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Book review of Nicholas von Hoffman's "Radical: A Portrait of Saul Alinsky"

Ronald Radosh

Nicholas von Hoffman’s short, breezy, and informative sketch of Saul Alinsky — and of the decade he spent with him working as a community organizer — offers us a very different take on the legendary activist than the narrative we are accustomed to. This is especially the case for those conservatives who consider Alinsky close to the devil. Alinsky made the comparison himself, invoking Lucifer, along with Thomas Paine and Rabbi Hillel, in the epigraphs to his classic, bestselling 1971 guide, Rules for Radicals: A Pragmatic Primer for Realistic Radicals. As Alinsky put it, clearly facetiously, Lucifer was “the very first radical . . . who rebelled against the establishment,” and who was so effective “that he . . . won his own kingdom.” But the reality of Alinsky and his work was significantly different from what this tongue-in-cheek self-presentation — and, a fortiori, today’s conservative attacks on Alinsky — would have us believe. He was not a radical believer in Big Government, and he probably would have had serious problems with Barack Obama’s agenda.

Alinsky became famous by organizing ethnic workers in the old Chicago stockyards from 1939 to the end of the 1950s, where he created the Back of the Yards Neighborhood Council as the vehicle to organize them. Because of his work, von Hoffman notes, “what had been an area of ramshackle, near-slum housing tilting this way and that had been rebuilt into a model working-class community of neat bungalow homes.”

Candidly, von Hoffman adds that Alinsky did not challenge the neighborhood’s pattern of segregation, which had “become an impregnable fortification of whites-only exclusionism.” Back in 1919, these same workers played a part in the famous 1919 Chicago-area race riots, in which 500 people, most of them black, were wounded and 38 killed. Alinsky did manage to obtain permission for blacks to have unmolested passage through the Back of the Yards as they were on their way to other places — which seems little by today’s standards, but, as von Hoffman notes, was a major accomplishment then.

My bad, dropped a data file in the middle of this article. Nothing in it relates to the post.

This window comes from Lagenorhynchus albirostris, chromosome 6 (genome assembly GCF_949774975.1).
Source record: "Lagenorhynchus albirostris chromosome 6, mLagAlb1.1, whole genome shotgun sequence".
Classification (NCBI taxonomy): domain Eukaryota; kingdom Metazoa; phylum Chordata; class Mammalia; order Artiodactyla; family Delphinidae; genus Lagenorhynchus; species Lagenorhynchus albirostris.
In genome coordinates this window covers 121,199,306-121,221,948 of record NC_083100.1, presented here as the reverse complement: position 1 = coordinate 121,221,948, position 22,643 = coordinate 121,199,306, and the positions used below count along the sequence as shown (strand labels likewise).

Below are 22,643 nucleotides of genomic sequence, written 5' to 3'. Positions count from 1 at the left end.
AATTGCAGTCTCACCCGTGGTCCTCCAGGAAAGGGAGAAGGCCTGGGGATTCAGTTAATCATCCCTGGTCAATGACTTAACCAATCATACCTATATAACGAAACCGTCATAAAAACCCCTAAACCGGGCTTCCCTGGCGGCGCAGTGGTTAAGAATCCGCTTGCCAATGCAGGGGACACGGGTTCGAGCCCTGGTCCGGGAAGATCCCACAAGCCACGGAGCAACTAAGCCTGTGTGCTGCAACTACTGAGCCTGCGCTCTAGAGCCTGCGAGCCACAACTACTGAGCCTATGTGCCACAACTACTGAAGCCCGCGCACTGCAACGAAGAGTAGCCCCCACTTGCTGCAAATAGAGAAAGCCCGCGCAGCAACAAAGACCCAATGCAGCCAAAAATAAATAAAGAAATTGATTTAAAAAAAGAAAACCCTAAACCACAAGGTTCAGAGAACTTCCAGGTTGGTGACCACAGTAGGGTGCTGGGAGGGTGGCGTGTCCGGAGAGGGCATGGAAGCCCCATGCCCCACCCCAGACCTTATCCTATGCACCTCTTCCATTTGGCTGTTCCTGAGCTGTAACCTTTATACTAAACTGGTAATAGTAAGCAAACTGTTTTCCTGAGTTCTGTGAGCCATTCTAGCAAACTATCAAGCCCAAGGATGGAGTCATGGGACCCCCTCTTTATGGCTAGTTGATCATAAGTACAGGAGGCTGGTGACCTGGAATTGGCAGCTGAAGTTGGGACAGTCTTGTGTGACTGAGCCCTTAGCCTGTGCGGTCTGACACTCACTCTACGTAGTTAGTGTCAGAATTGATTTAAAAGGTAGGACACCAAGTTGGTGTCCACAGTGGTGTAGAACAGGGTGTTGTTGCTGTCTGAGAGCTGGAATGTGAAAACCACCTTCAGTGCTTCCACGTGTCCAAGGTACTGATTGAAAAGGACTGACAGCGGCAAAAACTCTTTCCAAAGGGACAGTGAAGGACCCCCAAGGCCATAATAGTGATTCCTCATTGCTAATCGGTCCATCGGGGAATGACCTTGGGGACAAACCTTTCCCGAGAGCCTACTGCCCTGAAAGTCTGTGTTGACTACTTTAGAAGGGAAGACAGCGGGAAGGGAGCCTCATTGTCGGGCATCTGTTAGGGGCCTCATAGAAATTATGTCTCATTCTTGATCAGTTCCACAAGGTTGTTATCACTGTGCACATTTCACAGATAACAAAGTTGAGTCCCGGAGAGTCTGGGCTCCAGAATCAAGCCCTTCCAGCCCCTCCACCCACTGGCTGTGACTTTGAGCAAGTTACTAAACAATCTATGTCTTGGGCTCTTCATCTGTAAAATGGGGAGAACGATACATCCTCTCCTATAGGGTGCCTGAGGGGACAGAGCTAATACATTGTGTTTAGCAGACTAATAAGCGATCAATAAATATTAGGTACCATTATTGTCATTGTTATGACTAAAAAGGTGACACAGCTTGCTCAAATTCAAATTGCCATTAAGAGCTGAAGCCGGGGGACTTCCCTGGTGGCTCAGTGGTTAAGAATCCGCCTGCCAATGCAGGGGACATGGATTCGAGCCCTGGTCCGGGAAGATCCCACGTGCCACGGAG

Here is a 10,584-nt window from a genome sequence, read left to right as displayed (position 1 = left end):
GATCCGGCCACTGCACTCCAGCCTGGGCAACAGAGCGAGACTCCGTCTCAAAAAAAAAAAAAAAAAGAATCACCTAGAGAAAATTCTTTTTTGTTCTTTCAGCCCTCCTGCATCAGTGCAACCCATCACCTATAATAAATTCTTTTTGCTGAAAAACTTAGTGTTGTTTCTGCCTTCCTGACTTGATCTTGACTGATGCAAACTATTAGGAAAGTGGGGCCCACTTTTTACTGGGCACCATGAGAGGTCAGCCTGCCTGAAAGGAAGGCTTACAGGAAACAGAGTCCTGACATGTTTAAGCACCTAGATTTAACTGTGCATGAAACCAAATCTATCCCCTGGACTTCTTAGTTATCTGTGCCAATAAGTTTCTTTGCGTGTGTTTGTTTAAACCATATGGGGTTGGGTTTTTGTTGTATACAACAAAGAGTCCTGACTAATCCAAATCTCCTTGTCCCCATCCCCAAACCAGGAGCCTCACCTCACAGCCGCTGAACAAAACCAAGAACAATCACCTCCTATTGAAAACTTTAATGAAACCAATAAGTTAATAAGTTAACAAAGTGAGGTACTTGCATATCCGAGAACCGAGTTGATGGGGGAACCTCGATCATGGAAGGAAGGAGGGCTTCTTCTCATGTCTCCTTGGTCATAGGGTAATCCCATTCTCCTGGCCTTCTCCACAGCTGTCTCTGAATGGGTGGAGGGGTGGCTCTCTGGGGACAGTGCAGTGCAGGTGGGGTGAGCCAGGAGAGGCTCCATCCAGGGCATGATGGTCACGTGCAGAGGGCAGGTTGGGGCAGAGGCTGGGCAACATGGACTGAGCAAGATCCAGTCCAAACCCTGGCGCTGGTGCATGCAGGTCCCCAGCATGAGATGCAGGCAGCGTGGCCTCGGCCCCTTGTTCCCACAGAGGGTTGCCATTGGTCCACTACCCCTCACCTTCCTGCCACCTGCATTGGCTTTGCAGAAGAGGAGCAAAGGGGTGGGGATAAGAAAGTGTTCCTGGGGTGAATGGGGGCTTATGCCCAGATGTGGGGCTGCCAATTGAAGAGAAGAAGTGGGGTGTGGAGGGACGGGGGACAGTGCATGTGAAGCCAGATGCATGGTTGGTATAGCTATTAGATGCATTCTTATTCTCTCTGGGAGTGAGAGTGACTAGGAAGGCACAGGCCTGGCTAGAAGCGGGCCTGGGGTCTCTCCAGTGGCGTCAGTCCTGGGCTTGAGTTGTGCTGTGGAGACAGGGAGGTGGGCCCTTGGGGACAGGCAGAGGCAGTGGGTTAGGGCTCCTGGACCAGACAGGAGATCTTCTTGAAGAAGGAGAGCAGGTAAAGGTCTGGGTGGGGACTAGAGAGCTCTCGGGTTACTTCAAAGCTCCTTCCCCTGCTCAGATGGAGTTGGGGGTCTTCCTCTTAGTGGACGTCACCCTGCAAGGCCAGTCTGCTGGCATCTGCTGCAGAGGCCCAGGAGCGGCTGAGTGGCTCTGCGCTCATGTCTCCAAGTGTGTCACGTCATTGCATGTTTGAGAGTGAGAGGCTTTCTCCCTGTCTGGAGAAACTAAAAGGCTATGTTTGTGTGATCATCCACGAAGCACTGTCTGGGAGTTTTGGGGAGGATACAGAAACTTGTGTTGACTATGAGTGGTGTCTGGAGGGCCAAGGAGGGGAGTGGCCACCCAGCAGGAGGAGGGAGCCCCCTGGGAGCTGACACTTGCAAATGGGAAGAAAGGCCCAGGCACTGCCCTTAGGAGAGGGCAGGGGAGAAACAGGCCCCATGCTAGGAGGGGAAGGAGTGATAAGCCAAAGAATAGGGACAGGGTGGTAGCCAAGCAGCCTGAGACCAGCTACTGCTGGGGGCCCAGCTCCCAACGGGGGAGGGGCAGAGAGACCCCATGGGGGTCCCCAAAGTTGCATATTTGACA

As for the Neighborhood Council’s funding, it came not from government largesse, but from — of all things — the illegal-gambling activities of Alinsky’s partner, Joe Meegan. This spoke to Alinsky’s longstanding friendly relations with gangsters, thugs, and the organized-crime syndicates. That source of funding meant that any pressure from government to end racial exclusion would come to naught. Moreover, Alinsky’s belief that the people had to determine their own destiny meant, for him, that if the people wanted an all-white community, they should not be challenged on the matter. Although he wanted integration, and hoped that he could select and induce a few middle-class black families to buy homes in the Back of the Yards neighborhood and then convince whites to accept them, his partner Meegan nixed the idea. “Even public discussion of a Negro family,” von Hoffman writes, “would have the same effect as news that the bubonic plague was loose.” Even fair-minded whites in the area believed that blacks’ moving in meant “slumification, crime, bad schools, and punishing drops in real-estate values,” and hence the simple idea of an interracial neighborhood “would destroy the community and the council.” Alinsky’s code of loyalty to the Back of the Yards Council came before his personal opposition to segregation. (As von Hoffman rationalizes it, “the leaders behind the whites-only policy were his friends.”) The people pursued a policy he abhorred; and he had no choice but to stand with the people.